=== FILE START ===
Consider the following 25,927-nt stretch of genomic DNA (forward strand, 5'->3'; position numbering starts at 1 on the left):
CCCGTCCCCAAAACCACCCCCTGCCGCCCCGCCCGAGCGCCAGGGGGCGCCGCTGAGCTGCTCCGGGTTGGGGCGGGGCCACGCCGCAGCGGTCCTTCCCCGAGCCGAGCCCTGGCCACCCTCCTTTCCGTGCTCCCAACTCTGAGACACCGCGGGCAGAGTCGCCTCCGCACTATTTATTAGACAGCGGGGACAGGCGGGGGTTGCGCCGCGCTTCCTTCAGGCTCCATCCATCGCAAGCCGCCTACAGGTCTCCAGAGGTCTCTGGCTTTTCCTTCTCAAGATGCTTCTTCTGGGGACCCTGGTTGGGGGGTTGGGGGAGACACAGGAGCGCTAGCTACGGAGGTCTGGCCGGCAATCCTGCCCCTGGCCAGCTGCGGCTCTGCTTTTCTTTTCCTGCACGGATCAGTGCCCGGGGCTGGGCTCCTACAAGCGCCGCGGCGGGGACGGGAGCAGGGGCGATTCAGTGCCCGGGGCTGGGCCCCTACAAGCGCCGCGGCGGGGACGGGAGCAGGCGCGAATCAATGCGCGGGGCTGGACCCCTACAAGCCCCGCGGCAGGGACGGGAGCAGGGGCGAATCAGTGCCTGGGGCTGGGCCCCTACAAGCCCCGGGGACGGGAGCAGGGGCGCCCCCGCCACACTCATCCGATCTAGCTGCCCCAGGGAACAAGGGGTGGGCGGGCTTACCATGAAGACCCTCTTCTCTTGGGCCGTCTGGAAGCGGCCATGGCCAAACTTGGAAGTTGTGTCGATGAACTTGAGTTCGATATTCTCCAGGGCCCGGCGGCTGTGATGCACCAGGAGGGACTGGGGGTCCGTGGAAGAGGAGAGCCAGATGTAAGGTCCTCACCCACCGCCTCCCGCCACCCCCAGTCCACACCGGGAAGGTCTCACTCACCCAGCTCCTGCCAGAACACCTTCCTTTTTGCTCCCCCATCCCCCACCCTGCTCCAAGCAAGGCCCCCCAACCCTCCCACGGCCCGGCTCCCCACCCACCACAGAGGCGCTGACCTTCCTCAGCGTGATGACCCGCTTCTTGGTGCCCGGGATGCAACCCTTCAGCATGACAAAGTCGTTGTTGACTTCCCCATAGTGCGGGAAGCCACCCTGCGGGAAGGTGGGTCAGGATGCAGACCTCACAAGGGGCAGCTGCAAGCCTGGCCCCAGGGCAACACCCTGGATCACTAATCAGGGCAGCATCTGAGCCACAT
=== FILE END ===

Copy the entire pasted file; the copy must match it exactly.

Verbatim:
Consider the following 25,927-nt stretch of genomic DNA (forward strand, 5'->3'; position numbering starts at 1 on the left):
CCCGTCCCCAAAACCACCCCCTGCCGCCCCGCCCGAGCGCCAGGGGGCGCCGCTGAGCTGCTCCGGGTTGGGGCGGGGCCACGCCGCAGCGGTCCTTCCCCGAGCCGAGCCCTGGCCACCCTCCTTTCCGTGCTCCCAACTCTGAGACACCGCGGGCAGAGTCGCCTCCGCACTATTTATTAGACAGCGGGGACAGGCGGGGGTTGCGCCGCGCTTCCTTCAGGCTCCATCCATCGCAAGCCGCCTACAGGTCTCCAGAGGTCTCTGGCTTTTCCTTCTCAAGATGCTTCTTCTGGGGACCCTGGTTGGGGGGTTGGGGGAGACACAGGAGCGCTAGCTACGGAGGTCTGGCCGGCAATCCTGCCCCTGGCCAGCTGCGGCTCTGCTTTTCTTTTCCTGCACGGATCAGTGCCCGGGGCTGGGCTCCTACAAGCGCCGCGGCGGGGACGGGAGCAGGGGCGATTCAGTGCCCGGGGCTGGGCCCCTACAAGCGCCGCGGCGGGGACGGGAGCAGGCGCGAATCAATGCGCGGGGCTGGACCCCTACAAGCCCCGCGGCAGGGACGGGAGCAGGGGCGAATCAGTGCCTGGGGCTGGGCCCCTACAAGCCCCGGGGACGGGAGCAGGGGCGCCCCCGCCACACTCATCCGATCTAGCTGCCCCAGGGAACAAGGGGTGGGCGGGCTTACCATGAAGACCCTCTTCTCTTGGGCCGTCTGGAAGCGGCCATGGCCAAACTTGGAAGTTGTGTCGATGAACTTGAGTTCGATATTCTCCAGGGCCCGGCGGCTGTGATGCACCAGGAGGGACTGGGGGTCCGTGGAAGAGGAGAGCCAGATGTAAGGTCCTCACCCACCGCCTCCCGCCACCCCCAGTCCACACCGGGAAGGTCTCACTCACCCAGCTCCTGCCAGAACACCTTCCTTTTTGCTCCCCCATCCCCCACCCTGCTCCAAGCAAGGCCCCCCAACCCTCCCACGGCCCGGCTCCCCACCCACCACAGAGGCGCTGACCTTCCTCAGCGTGATGACCCGCTTCTTGGTGCCCGGGATGCAACCCTTCAGCATGACAAAGTCGTTGTTGACTTCCCCATAGTGCGGGAAGCCACCCTGCGGGAAGGTGGGTCAGGATGCAGACCTCACAAGGGGCAGCTGCAAGCCTGGCCCCAGGGCAACACCCTGGATCACTAATCAGGGCAGCATCTGAGCCACAT